Since I only wanted to see Durbin gagged repeatedly throughout the film instead of wanting to bash my head in with a brick, I say approach with caution.
Final words on Deanna Durbin: She could sing, but was best, when she was simply allowed to act.
The two major problems with this film can be seen in the screenshot above and below. The first is that Deanna Durbin was attacked by peroxide and thus is a bottle blonde throughout the film. The second is that particular outfit.
It’s horrendous and tacky. Thankfully, those are really the only two problems with this film.
It begins with Deanna riding the train as it comes to a stop. She is reading “The Case Of The Headless Bride” when outside her window she witnesses a man being beaten to death with a crowbar. What follows is what happens when Deanna Durbin gets bitten by the Nancy Drew bug. It’s also what happens when filmmakers make something that pokes fun at the cinema of the 1940s and lets Deanna run with it.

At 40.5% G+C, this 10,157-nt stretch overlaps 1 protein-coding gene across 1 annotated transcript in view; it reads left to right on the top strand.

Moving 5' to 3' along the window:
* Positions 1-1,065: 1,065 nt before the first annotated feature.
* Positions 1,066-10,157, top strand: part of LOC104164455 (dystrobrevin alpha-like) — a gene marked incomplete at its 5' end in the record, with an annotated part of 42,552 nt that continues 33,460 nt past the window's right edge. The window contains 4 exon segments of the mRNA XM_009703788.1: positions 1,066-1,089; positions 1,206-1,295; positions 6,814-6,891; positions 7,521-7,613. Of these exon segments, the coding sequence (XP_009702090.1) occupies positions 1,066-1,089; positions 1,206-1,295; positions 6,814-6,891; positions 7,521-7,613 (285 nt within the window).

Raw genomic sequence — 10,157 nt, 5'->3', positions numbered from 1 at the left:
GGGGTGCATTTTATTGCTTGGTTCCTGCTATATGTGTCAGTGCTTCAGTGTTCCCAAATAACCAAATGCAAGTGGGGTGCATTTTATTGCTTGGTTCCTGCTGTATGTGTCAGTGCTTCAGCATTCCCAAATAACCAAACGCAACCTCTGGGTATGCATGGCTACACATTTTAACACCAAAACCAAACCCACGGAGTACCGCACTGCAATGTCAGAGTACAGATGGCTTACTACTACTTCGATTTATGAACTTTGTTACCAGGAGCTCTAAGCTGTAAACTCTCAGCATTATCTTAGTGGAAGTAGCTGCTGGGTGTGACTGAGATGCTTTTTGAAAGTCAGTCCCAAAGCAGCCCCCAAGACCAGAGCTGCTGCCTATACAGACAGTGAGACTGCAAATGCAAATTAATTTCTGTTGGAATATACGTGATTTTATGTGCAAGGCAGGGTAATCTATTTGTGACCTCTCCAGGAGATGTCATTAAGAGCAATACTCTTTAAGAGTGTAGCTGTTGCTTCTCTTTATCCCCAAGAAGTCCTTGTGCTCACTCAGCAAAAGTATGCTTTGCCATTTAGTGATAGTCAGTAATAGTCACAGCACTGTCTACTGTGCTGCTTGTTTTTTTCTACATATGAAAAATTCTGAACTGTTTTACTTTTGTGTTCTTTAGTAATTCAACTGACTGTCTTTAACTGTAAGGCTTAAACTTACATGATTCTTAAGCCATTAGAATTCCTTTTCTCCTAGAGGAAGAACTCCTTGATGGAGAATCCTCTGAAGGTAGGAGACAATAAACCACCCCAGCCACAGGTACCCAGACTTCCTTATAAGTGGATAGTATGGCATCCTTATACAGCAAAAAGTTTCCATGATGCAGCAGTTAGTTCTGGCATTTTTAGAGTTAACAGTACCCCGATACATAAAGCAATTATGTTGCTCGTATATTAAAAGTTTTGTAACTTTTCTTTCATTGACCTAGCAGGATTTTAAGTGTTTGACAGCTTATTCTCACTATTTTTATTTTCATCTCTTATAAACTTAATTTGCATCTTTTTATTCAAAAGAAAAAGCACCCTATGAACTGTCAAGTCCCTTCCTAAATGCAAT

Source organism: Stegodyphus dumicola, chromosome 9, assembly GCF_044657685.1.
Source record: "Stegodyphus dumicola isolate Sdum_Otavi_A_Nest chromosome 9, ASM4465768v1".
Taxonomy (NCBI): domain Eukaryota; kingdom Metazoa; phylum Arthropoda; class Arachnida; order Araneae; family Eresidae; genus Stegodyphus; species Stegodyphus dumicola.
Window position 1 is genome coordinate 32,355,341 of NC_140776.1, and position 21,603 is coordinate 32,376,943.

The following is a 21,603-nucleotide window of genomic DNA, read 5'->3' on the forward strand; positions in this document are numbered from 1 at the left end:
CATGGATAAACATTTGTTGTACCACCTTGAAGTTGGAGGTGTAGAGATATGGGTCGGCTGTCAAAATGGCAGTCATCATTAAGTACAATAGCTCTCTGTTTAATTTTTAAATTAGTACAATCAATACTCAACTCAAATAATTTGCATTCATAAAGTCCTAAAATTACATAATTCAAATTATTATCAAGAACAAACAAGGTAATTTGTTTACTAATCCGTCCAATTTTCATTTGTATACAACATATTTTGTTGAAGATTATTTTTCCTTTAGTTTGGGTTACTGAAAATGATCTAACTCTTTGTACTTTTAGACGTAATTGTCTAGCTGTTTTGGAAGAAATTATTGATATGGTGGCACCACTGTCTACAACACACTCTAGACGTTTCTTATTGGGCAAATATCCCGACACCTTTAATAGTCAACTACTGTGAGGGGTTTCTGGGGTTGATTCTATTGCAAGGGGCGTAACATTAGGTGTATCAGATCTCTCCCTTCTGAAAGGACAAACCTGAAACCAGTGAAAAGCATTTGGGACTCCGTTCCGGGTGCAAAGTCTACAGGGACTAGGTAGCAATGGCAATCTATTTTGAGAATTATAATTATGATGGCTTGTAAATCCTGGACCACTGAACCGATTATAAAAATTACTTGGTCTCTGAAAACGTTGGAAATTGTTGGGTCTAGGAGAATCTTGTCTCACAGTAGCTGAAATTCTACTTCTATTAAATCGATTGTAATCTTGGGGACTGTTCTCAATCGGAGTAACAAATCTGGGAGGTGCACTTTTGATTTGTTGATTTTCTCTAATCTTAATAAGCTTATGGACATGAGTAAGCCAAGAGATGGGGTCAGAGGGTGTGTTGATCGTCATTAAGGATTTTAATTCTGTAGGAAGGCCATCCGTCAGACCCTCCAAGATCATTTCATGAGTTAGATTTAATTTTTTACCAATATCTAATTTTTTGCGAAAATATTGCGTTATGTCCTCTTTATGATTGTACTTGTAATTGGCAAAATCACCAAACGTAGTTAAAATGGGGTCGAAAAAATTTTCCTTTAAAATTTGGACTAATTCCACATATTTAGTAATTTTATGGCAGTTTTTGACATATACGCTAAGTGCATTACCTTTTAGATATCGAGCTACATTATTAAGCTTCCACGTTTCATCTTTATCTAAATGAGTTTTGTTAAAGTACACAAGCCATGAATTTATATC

She reports the murder but no one takes her seriously so she starts to investigate on her own. Then she has a great scene which was obviously meant to poke fun at Citizen Kane. After Deanna arrives at her stop and reports the murder to a clueless cop, she seeks help from the author of the murder mystery she was reading. She follows him to a theater where a newsreel starts and we meet the dead man looking very Kane-like.
Deanna then proceeds to the dead man’s home where the opening shot is outside the fence looking towards a house, far in the distance.
Then instead of moving closer and closer to the house, we join Deanna on a fence facing down a prop deer that probably went on to a career in Douglas Sirk movies.
Deanna is a hoot throughout the film but especially inside the house when she has one of her finest scenes while playing a chair.